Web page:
Elvis Aaron Presley (January 8, 1935 – August 16, 1977), or simply Elvis, was an American singer and actor. Dubbed the "King of Rock and Roll", he is regarded as one of the most significant cultural figures of the 20th century. His energized interpretations of songs and sexually provocative performance style, combined with a singularly potent mix of influences across colour lines during a transformative era in race relations, led him to both great success and initial controversy.
Having sold over 500 million records worldwide, Presley is recognized as the best-selling solo music artist of all time by Guinness World Records. He was commercially successful in many genres, including pop, country, rhythm & blues, adult contemporary, and gospel. Presley won three Grammy Awards, received the Grammy Lifetime Achievement Award at age 36, and has been inducted into multiple music halls of fame. He holds several records, including the most RIAA certified gold and platinum albums, the most albums charted on the Billboard 200, the most number-one albums by a solo artist on the UK Albums Chart, and the most number-one singles by any act on the UK Singles Chart. In 2018, Presley was posthumously awarded the Presidential Medal of Freedom.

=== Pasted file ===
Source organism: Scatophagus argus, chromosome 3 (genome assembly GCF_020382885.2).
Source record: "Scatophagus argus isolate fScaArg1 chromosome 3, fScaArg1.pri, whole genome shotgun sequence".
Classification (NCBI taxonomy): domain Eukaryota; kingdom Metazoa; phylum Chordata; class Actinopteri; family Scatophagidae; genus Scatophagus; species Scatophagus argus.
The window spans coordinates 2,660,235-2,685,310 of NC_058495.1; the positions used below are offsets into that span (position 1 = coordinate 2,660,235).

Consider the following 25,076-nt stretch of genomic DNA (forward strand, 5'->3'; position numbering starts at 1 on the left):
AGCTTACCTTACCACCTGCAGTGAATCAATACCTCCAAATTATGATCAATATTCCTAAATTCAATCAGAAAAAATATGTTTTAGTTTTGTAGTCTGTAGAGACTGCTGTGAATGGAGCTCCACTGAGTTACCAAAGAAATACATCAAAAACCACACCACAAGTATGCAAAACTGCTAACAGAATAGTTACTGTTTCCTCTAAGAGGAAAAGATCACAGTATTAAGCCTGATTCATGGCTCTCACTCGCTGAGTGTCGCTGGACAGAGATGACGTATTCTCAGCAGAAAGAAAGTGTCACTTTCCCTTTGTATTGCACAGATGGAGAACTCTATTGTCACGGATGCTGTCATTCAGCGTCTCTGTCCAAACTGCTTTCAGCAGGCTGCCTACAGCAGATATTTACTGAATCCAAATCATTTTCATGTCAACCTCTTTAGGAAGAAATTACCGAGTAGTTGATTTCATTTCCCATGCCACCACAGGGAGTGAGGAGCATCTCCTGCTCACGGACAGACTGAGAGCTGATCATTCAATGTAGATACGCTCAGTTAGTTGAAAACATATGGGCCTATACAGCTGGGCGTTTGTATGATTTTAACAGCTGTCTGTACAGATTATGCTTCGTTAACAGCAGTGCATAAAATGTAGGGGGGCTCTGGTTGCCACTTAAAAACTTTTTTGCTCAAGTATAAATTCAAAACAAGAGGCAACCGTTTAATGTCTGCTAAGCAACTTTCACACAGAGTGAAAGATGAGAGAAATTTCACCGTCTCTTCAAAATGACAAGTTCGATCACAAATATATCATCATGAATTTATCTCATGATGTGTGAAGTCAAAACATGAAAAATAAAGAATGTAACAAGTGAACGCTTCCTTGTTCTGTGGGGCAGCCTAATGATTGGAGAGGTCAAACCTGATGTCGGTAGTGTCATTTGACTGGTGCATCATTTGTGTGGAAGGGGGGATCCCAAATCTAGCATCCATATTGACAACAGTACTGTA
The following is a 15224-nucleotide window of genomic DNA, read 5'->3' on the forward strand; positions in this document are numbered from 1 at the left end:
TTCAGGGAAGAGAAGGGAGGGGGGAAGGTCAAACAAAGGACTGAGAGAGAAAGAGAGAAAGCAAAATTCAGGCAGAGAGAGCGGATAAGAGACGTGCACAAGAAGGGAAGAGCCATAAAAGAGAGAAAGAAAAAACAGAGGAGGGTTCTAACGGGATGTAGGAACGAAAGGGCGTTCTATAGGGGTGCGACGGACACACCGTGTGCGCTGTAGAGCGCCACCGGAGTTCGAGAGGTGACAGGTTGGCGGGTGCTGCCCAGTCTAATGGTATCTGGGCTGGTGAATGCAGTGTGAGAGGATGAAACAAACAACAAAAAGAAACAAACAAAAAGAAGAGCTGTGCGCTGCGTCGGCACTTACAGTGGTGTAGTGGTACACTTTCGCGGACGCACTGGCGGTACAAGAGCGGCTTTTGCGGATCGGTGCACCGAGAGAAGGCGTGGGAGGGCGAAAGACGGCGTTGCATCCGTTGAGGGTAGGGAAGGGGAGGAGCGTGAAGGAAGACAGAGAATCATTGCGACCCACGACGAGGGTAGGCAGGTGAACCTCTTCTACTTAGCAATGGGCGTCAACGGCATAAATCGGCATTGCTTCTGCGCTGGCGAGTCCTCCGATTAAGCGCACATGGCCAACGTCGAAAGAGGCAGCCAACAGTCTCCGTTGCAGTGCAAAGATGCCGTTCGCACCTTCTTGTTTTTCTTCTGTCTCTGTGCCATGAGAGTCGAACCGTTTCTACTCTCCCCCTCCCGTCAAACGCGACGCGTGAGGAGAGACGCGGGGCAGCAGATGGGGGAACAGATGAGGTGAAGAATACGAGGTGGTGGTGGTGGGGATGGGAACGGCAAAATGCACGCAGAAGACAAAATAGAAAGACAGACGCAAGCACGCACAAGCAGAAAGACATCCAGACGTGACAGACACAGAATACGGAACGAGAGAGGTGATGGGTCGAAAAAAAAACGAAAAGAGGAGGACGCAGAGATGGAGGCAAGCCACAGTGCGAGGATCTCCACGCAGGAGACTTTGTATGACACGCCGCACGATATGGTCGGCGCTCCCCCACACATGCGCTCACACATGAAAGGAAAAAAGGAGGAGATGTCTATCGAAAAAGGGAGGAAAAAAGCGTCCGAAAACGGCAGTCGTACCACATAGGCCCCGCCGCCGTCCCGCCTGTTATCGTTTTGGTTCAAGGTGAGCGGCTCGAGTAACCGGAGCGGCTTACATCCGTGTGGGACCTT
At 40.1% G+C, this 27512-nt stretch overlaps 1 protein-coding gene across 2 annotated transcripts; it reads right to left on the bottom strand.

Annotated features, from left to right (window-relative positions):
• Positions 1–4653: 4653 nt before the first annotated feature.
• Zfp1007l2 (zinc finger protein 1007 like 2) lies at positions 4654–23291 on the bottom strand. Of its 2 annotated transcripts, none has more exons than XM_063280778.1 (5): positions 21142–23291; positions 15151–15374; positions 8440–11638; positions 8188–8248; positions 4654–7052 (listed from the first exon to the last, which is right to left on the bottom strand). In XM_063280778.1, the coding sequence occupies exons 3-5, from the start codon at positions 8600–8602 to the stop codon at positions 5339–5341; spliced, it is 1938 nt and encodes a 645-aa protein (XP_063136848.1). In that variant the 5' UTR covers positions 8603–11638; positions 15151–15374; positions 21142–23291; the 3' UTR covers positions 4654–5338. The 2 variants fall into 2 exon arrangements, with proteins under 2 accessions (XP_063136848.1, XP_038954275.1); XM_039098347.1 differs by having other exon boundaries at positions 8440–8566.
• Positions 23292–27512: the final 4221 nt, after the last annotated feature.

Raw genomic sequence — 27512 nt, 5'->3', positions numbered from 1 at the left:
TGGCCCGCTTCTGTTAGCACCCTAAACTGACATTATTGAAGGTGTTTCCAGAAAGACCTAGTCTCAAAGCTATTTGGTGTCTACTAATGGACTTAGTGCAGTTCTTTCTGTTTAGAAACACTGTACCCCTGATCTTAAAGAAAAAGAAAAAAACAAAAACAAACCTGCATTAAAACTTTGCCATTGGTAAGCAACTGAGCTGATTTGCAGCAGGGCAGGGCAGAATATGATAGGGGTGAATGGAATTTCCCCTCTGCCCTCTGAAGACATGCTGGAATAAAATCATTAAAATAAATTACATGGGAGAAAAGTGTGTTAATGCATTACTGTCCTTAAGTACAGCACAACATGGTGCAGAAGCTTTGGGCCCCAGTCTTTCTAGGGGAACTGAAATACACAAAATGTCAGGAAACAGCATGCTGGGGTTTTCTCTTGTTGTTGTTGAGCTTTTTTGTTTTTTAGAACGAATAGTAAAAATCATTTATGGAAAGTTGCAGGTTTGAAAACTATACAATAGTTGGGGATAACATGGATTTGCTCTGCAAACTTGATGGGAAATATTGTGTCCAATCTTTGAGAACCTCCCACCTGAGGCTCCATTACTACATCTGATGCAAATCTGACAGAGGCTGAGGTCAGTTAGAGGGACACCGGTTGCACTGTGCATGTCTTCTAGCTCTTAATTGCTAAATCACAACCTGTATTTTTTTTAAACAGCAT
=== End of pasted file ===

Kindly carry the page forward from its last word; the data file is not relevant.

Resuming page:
On the evening of Tuesday, August 16, 1977, Presley was scheduled to fly out of Memphis to begin another tour. That afternoon he was discovered in an unresponsive state on the bathroom floor of his Graceland mansion. Attempts to revive him failed, and he was pronounced dead at Baptist Memorial Hospital at 3:30 p.m. He was 42 years old. A pair of lab reports filed two months later strongly suggested that multiple drug abuse was the primary cause of death; one reported "fourteen drugs in Elvis' system, ten in significant quantity" In 1979 a forensic pathologist conducted a review of the available reports and concluded that a combination of central nervous system depressants had resulted in Presley's accidental death.
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